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At the time the article was created Frank Gaillard had no recorded disclosures.View Frank Gaillard's current disclosures
At the time the article was last revised Frank Gaillard had the following disclosures:
- Biogen Australia Pty Ltd, Investigator-Initiated Research Grant for CAD software in multiple sclerosis: finished Oct 2021 (past)
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Lymphoma (historically lymphosarcoma was used for diffuse forms of the disease) is a malignancy arising from lymphocytes or lymphoblasts. Lymphoma can be restricted to the lymphatic system or can arise as extranodal disease. This, along with variable aggressiveness results in a diverse imaging appearance.
Lymphoma accounts for ~3-4% of all cancers 1-3. They are more common in developed countries.
In children, lymphoma accounts for 10-15% of all cancers, being the third most common form of malignancy 4.
Lymphoma can present as nodal or extranodal disease. Hodgkin lymphoma and low-grade non-Hodgkin lymphoma (NHL) classically present as nodal disease, whereas high-grade NHL can present with complications from the mass effects such as superior vena cava obstruction, cauda equina syndrome, etc. Extranodal disease can affect any organ.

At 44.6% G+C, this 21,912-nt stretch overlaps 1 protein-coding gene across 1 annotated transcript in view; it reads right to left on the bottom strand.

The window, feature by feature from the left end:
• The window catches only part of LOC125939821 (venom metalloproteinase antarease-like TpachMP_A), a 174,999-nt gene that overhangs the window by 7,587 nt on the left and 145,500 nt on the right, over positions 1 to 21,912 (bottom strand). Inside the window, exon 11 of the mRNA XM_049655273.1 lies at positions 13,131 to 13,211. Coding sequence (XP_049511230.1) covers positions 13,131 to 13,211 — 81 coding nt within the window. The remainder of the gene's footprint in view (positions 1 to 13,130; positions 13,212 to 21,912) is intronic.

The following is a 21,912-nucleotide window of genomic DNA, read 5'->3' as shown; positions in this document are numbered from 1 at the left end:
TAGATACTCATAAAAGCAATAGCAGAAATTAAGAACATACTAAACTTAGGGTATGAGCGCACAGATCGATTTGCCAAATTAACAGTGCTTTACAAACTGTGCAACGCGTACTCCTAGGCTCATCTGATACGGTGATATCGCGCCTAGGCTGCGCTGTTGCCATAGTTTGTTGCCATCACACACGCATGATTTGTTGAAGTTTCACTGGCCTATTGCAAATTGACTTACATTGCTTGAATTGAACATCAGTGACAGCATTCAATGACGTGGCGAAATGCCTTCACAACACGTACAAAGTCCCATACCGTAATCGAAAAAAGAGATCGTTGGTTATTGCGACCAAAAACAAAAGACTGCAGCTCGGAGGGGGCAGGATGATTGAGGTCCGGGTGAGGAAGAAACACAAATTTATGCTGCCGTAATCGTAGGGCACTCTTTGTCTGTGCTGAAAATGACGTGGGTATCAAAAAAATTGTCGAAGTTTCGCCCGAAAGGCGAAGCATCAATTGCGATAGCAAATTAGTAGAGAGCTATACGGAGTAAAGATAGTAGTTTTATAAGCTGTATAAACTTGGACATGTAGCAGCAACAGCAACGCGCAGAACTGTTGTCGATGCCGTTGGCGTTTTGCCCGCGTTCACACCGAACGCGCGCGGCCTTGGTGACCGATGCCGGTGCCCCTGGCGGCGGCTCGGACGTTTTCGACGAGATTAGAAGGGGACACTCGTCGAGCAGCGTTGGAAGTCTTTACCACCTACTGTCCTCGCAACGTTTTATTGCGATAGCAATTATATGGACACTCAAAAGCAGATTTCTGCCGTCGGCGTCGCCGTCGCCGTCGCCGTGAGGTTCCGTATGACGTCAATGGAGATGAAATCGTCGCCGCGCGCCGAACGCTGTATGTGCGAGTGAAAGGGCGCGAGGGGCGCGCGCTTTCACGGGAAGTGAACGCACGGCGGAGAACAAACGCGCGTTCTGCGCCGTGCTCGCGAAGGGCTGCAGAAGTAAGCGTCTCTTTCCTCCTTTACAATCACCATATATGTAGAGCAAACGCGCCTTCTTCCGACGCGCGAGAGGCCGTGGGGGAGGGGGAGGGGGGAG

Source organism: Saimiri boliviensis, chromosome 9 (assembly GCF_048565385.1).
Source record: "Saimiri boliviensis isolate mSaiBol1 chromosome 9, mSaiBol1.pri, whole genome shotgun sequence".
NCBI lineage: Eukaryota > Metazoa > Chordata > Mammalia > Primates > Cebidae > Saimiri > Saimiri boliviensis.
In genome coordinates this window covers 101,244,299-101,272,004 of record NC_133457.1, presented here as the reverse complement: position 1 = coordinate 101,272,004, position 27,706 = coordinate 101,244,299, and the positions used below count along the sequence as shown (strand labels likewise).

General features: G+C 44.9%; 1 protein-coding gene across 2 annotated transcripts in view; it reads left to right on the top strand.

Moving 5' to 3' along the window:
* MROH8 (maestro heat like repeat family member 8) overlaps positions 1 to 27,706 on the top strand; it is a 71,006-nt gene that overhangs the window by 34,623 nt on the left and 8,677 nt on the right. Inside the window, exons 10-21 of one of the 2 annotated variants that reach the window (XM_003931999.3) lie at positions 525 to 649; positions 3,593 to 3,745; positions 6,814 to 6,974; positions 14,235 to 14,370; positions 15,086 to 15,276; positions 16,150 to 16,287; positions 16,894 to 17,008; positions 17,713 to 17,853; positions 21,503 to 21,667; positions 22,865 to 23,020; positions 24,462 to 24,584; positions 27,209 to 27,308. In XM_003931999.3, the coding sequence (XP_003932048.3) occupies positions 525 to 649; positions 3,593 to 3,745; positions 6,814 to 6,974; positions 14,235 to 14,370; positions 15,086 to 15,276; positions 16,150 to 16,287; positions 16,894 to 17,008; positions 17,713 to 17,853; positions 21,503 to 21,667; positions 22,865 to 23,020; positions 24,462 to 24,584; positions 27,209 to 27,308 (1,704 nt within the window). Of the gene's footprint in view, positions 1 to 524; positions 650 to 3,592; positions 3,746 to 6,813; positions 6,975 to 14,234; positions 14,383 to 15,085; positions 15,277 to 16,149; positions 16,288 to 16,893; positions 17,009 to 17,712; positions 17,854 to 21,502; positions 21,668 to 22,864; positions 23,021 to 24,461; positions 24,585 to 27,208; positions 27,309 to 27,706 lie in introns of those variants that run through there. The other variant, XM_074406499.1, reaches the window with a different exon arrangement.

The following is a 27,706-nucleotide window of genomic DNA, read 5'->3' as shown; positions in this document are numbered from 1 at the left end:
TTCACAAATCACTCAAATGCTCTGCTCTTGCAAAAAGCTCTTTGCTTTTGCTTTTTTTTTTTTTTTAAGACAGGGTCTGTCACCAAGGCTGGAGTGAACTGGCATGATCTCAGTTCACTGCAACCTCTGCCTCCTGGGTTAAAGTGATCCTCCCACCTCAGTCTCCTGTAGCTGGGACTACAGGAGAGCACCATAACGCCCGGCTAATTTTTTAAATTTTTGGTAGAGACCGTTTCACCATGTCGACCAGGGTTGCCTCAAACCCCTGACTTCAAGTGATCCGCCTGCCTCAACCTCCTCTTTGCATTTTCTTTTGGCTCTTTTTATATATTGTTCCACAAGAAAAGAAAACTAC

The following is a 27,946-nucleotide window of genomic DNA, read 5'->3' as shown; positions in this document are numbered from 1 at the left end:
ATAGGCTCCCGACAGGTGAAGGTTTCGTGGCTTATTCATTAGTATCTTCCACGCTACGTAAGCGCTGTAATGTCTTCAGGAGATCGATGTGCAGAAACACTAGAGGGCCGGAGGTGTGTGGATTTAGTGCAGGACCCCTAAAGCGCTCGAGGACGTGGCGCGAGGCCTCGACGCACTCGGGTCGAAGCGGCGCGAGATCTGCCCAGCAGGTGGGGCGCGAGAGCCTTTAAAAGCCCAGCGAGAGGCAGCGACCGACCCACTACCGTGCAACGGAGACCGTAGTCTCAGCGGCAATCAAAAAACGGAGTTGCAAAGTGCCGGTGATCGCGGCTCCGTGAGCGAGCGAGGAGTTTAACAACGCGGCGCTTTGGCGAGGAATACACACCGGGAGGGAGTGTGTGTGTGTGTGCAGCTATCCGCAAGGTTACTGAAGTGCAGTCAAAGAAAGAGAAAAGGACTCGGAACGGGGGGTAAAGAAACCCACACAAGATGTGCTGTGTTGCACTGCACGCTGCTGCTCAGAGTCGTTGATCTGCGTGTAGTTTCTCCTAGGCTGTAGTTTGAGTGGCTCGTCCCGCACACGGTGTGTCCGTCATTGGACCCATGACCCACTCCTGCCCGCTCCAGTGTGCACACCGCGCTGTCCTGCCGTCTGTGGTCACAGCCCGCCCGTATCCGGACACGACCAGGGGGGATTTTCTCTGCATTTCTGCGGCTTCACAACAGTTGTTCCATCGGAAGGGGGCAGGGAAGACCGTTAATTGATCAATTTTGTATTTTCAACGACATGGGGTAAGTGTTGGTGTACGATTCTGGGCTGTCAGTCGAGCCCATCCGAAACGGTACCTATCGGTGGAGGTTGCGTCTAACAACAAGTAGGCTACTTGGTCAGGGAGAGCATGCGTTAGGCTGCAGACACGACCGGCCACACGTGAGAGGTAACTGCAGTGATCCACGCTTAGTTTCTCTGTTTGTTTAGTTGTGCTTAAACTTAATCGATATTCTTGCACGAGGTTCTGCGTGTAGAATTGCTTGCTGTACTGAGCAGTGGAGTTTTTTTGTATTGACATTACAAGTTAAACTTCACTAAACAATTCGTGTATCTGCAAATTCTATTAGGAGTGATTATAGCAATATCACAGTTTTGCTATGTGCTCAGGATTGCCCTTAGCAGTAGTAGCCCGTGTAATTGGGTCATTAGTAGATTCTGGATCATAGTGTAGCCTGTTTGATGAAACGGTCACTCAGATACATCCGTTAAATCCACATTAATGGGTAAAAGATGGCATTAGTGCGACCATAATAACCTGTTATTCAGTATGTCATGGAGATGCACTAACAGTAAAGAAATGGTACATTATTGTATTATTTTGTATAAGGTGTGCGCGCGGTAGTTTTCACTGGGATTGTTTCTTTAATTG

Lymphomas are malignancies that arise from mature lymphocytes. The etiology is unknown but potential lymphomatogenic risk factors include 3:
bacterial infection, e.g. Helicobacter pylori
chronic immunosuppression, e.g. post-transplantation
prior chemotherapy (especially alkalising agents) and drug therapy, e.g. digoxin
Lymphomas are classified according to the 2022 WHO classification of tumors of hematopoietic and lymphoid tissues based on cell of origin (e.g. B-cell, T-cell and NK-cell) and then further into numerous other categories and specific diagnoses.
The majority (85%) of lymphomas are B-cell with the remainder (15%) being T-cell 3.
Additionally, it is worth, especially for radiologists, dividing extranodal lymphomas according to the location:
central nervous system (CNS)
head and neck lymphoma
Imaging characteristics will depend on the location and subtype of lymphoma. CT is the workhorse of imaging in lymphoma and plays a crucial role in staging (see main article: lymphoma staging). US and MRI are also used. For example, when assessing cervical lymph nodes (US) or CNS lymphoma (MRI). FDG-PET is used for staging and re-staging of lymphoma.
Treatment and prognosis
Lymphoma cure rates are comparatively high (up to 90%) compared to many other malignancies. Prognosis depends not only on histological subtype and grade but also on stage, hence why imaging plays a pivotal role in treatment. Aggressive lymphomas (e.g. Burkitt lymphoma) typically have a prognosis of weeks without treatment.
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